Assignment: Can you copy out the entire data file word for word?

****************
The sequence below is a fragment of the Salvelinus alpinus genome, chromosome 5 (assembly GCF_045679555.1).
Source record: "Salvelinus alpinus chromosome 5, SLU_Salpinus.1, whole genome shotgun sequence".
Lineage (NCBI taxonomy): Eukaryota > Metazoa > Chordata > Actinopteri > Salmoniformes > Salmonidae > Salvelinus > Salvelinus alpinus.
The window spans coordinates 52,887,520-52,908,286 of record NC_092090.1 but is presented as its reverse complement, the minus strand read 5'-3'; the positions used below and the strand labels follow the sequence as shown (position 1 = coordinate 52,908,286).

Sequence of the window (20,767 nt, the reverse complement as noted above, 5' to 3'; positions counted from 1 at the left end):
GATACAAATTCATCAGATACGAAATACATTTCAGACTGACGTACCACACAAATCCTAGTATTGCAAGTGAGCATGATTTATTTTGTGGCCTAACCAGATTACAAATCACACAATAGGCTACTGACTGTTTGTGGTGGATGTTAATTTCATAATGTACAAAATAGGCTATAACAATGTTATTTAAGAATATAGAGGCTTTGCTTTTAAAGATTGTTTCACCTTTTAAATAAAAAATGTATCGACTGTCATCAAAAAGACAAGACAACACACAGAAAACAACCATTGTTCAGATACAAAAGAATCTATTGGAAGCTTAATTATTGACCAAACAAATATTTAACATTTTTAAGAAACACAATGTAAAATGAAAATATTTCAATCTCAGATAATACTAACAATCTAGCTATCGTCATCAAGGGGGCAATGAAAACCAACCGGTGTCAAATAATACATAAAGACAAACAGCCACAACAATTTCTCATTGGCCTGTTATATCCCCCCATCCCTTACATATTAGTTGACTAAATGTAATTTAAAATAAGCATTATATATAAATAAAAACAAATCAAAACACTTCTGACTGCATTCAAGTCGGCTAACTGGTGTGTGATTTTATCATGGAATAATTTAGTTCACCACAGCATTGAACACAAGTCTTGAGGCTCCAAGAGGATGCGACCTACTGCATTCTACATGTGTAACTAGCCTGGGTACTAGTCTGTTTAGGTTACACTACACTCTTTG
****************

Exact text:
The sequence below is a fragment of the Salvelinus alpinus genome, chromosome 5 (assembly GCF_045679555.1).
Source record: "Salvelinus alpinus chromosome 5, SLU_Salpinus.1, whole genome shotgun sequence".
Lineage (NCBI taxonomy): Eukaryota > Metazoa > Chordata > Actinopteri > Salmoniformes > Salmonidae > Salvelinus > Salvelinus alpinus.
The window spans coordinates 52,887,520-52,908,286 of record NC_092090.1 but is presented as its reverse complement, the minus strand read 5'-3'; the positions used below and the strand labels follow the sequence as shown (position 1 = coordinate 52,908,286).

Sequence of the window (20,767 nt, the reverse complement as noted above, 5' to 3'; positions counted from 1 at the left end):
GATACAAATTCATCAGATACGAAATACATTTCAGACTGACGTACCACACAAATCCTAGTATTGCAAGTGAGCATGATTTATTTTGTGGCCTAACCAGATTACAAATCACACAATAGGCTACTGACTGTTTGTGGTGGATGTTAATTTCATAATGTACAAAATAGGCTATAACAATGTTATTTAAGAATATAGAGGCTTTGCTTTTAAAGATTGTTTCACCTTTTAAATAAAAAATGTATCGACTGTCATCAAAAAGACAAGACAACACACAGAAAACAACCATTGTTCAGATACAAAAGAATCTATTGGAAGCTTAATTATTGACCAAACAAATATTTAACATTTTTAAGAAACACAATGTAAAATGAAAATATTTCAATCTCAGATAATACTAACAATCTAGCTATCGTCATCAAGGGGGCAATGAAAACCAACCGGTGTCAAATAATACATAAAGACAAACAGCCACAACAATTTCTCATTGGCCTGTTATATCCCCCCATCCCTTACATATTAGTTGACTAAATGTAATTTAAAATAAGCATTATATATAAATAAAAACAAATCAAAACACTTCTGACTGCATTCAAGTCGGCTAACTGGTGTGTGATTTTATCATGGAATAATTTAGTTCACCACAGCATTGAACACAAGTCTTGAGGCTCCAAGAGGATGCGACCTACTGCATTCTACATGTGTAACTAGCCTGGGTACTAGTCTGTTTAGGTTACACTACACTCTTTG